If the VVS is active you need your AA to protect your combat units and airfields. Can have them attached to combat units or with HQs, they cover their own hex and adjacent hexes. They do not get activated against air attack the way SU’s do for ground combat. AA SUs will do a lot of damage to the VVS if the Soviets are being aggressive.
The prime use if for building Depots. Build them before your FBDs get there so they can be being repaired. You can also assign construction SU’s to critical depots for faster repair (not the turn they are captured) though I would not usually do this as Axis for the Campaign in ‘41.
Assault HQs. The next priority. An Infantry army on Assault can be invaluable for building up PPs.
Replace leaders as the APs become available.
Fly air supply with LBs.
Disband units (at least, not in the early game).
Start of turn:
Check Production screen and see if you want to upgrade any air groups.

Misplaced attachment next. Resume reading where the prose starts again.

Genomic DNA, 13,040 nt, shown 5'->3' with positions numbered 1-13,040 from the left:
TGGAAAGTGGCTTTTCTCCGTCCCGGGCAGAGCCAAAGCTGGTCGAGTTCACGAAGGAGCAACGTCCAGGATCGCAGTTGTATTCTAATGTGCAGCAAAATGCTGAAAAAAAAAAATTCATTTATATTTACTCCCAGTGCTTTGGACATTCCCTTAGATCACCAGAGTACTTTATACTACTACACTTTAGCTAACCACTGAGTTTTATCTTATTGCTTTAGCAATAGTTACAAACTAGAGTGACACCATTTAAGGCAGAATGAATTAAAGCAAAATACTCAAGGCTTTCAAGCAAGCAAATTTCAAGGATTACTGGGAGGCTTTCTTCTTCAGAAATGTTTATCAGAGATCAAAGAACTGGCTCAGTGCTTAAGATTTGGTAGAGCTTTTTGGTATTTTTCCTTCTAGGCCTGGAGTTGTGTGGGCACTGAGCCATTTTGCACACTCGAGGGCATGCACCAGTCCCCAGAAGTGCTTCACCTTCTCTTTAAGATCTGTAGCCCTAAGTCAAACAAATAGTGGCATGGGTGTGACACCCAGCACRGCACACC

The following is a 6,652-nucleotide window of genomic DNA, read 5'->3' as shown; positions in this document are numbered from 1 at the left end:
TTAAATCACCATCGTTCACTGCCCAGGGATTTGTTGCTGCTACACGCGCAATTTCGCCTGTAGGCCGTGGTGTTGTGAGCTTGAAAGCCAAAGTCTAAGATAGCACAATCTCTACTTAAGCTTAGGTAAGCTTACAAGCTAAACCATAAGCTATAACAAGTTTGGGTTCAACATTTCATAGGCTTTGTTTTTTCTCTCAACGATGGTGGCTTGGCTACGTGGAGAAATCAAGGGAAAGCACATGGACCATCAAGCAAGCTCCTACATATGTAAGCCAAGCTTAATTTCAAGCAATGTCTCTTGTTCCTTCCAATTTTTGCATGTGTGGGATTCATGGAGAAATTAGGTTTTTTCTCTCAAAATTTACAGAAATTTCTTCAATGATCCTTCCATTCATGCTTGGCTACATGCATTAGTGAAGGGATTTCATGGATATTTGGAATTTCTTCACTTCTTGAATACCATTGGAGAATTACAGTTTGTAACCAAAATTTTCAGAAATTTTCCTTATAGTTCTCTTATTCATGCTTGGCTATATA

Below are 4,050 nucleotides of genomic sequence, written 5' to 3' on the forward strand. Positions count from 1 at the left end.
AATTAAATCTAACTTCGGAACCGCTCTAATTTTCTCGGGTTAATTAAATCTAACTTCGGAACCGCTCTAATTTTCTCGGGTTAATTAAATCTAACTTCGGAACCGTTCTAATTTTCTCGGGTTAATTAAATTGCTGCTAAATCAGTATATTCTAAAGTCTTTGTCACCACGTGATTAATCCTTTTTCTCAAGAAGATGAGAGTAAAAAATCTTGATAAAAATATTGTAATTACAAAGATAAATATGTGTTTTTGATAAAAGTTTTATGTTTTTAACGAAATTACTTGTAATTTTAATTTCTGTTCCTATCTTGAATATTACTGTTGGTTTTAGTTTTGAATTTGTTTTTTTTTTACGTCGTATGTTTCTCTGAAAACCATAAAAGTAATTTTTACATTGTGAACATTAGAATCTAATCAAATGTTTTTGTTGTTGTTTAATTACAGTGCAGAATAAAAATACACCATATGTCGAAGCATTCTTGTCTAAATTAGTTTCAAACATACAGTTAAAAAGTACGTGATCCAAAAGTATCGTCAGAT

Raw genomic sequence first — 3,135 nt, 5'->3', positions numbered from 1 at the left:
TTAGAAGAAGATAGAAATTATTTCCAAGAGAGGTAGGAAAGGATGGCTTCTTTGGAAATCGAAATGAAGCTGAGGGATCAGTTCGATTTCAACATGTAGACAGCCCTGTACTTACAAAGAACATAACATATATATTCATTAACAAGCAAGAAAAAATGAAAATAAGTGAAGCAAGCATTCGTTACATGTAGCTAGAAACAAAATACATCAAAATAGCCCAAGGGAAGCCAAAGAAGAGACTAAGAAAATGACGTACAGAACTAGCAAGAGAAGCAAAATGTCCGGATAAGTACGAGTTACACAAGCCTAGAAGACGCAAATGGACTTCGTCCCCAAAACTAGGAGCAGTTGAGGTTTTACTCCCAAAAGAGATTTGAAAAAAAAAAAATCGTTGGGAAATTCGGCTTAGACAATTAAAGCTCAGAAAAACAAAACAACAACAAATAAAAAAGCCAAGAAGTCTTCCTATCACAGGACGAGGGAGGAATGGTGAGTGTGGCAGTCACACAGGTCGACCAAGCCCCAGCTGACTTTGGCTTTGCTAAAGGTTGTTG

Set appropriate air groups to Rest.
Reset all combat units to Normal (if you had any on Refit or Reserve)
End of turn.
Build new Depots.
Move HQ’s onto primary supply Depots.
Check any combat troops on Depots are on Refit mode.
On Commanders report check HQs are within command limits.
Spend any surplus APs on upgrading leaders.
Any SU movement.
Check if any Reinforcements are newly arrived or unfrozen (shift-r)
Check if any new air units have arrived.
Are very different from actual CV, read the manual to see what the Display CV includes.
Any unit with a Morale below 50 will have an inflated Display CV (early war Soviets typically by 3x). Likewise Axis Panzer units will have a deflated display CV because of their high morale and tanks (which are under rated).